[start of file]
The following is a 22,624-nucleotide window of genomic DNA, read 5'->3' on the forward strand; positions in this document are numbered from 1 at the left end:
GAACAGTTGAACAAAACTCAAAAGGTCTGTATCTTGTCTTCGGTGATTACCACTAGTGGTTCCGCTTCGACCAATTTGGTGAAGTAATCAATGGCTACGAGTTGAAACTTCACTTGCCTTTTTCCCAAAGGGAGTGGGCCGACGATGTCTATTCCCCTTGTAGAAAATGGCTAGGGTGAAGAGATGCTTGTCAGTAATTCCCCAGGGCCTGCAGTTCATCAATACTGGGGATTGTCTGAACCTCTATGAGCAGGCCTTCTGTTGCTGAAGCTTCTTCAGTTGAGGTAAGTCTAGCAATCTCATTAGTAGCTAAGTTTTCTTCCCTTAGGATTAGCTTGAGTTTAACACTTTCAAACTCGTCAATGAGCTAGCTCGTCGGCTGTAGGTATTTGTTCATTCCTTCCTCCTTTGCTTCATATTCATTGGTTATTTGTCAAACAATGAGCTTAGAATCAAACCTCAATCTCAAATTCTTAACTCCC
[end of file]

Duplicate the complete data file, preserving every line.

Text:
The following is a 22,624-nucleotide window of genomic DNA, read 5'->3' on the forward strand; positions in this document are numbered from 1 at the left end:
GAACAGTTGAACAAAACTCAAAAGGTCTGTATCTTGTCTTCGGTGATTACCACTAGTGGTTCCGCTTCGACCAATTTGGTGAAGTAATCAATGGCTACGAGTTGAAACTTCACTTGCCTTTTTCCCAAAGGGAGTGGGCCGACGATGTCTATTCCCCTTGTAGAAAATGGCTAGGGTGAAGAGATGCTTGTCAGTAATTCCCCAGGGCCTGCAGTTCATCAATACTGGGGATTGTCTGAACCTCTATGAGCAGGCCTTCTGTTGCTGAAGCTTCTTCAGTTGAGGTAAGTCTAGCAATCTCATTAGTAGCTAAGTTTTCTTCCCTTAGGATTAGCTTGAGTTTAACACTTTCAAACTCGTCAATGAGCTAGCTCGTCGGCTGTAGGTATTTGTTCATTCCTTCCTCCTTTGCTTCATATTCATTGGTTATTTGTCAAACAATGAGCTTAGAATCAAACCTCAATCTCAAATTCTTAACTCCC